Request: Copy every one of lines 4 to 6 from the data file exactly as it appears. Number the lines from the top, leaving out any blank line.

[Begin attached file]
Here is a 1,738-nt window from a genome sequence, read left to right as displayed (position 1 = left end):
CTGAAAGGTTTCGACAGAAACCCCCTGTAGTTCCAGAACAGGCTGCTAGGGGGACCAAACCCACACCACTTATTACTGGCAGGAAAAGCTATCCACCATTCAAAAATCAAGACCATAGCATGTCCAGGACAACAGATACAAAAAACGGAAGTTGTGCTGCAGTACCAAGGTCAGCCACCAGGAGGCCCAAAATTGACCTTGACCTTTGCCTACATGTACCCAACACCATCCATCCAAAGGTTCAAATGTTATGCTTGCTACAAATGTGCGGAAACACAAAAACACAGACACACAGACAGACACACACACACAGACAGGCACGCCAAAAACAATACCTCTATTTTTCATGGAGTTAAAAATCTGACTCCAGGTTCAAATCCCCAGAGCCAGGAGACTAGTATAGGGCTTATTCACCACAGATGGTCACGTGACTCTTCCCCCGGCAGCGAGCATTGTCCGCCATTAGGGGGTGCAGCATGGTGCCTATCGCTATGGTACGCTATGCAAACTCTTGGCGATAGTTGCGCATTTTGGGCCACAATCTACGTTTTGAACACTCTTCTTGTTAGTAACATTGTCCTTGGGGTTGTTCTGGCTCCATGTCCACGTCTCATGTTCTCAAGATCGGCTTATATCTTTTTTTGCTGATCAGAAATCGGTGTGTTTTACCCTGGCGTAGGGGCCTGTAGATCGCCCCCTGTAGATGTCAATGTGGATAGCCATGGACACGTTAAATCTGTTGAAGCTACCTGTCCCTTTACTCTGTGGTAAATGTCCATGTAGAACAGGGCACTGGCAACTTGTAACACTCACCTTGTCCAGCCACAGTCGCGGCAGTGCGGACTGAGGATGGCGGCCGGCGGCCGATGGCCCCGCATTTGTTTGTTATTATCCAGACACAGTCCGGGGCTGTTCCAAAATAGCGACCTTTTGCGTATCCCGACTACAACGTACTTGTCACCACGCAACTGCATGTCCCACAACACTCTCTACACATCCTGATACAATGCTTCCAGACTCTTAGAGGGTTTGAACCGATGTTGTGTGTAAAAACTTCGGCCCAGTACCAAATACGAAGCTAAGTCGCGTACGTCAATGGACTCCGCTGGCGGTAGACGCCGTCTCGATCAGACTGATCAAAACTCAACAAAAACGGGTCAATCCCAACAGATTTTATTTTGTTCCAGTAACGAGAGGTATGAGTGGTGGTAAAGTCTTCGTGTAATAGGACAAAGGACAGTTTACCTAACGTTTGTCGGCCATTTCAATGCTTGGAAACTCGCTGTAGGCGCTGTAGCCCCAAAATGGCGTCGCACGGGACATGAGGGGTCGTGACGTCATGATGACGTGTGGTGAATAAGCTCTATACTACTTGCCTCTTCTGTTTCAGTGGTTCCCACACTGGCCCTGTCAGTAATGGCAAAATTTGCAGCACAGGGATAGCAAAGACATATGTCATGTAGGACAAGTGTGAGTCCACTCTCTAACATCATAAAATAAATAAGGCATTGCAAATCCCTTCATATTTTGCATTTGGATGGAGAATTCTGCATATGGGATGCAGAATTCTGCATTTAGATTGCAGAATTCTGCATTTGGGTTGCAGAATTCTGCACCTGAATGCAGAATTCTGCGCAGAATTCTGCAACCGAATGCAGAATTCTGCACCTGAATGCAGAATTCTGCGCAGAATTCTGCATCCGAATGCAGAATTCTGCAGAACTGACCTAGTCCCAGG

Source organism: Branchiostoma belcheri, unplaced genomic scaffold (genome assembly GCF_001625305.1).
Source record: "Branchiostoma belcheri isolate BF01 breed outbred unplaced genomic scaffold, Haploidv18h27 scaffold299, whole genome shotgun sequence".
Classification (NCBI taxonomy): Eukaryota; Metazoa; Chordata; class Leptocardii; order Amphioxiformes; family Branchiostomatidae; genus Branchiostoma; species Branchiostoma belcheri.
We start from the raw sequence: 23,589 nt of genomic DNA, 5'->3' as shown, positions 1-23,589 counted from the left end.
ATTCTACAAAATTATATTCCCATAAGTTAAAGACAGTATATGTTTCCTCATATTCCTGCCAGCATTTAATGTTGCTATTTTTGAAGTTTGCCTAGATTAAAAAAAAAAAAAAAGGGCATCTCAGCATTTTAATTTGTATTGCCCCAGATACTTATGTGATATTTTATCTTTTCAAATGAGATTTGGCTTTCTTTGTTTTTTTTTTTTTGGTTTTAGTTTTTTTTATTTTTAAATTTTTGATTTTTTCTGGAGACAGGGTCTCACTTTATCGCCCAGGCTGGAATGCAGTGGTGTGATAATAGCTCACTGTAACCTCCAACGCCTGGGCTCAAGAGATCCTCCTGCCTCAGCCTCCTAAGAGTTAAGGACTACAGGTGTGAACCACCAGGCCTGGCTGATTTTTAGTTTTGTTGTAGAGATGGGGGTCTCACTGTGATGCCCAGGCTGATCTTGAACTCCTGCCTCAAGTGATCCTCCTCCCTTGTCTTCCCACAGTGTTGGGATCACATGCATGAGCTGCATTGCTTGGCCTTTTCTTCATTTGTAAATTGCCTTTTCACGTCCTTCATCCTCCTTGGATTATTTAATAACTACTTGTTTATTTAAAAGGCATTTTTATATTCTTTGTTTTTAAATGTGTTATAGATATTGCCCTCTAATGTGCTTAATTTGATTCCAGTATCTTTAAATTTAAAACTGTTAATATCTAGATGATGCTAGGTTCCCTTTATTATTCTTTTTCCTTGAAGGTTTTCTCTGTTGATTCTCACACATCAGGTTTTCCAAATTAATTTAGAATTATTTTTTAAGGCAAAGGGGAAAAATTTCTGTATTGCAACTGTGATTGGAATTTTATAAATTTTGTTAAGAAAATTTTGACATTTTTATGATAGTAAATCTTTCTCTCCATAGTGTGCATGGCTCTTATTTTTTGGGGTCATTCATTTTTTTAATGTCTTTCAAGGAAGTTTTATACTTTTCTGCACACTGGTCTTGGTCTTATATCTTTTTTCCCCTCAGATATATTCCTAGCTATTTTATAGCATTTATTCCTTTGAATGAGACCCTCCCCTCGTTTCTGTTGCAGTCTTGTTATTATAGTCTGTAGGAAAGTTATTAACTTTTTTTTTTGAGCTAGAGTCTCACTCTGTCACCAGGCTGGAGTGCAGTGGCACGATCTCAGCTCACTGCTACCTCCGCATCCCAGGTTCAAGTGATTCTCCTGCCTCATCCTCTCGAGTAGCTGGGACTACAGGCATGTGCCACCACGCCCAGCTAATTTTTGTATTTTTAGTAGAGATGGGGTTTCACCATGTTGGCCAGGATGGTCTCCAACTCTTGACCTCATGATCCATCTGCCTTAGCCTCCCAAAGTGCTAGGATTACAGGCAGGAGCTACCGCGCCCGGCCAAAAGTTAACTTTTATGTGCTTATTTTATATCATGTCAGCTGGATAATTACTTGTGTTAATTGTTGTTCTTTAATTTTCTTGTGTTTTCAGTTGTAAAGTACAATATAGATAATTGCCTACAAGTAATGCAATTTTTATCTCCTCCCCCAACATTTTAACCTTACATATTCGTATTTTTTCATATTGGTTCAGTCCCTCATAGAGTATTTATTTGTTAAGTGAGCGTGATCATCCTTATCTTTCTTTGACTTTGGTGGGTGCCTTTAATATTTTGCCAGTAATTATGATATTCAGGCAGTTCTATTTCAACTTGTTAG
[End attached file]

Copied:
Source record: "Branchiostoma belcheri isolate BF01 breed outbred unplaced genomic scaffold, Haploidv18h27 scaffold299, whole genome shotgun sequence".
Classification (NCBI taxonomy): Eukaryota; Metazoa; Chordata; class Leptocardii; order Amphioxiformes; family Branchiostomatidae; genus Branchiostoma; species Branchiostoma belcheri.
We start from the raw sequence: 23,589 nt of genomic DNA, 5'->3' as shown, positions 1-23,589 counted from the left end.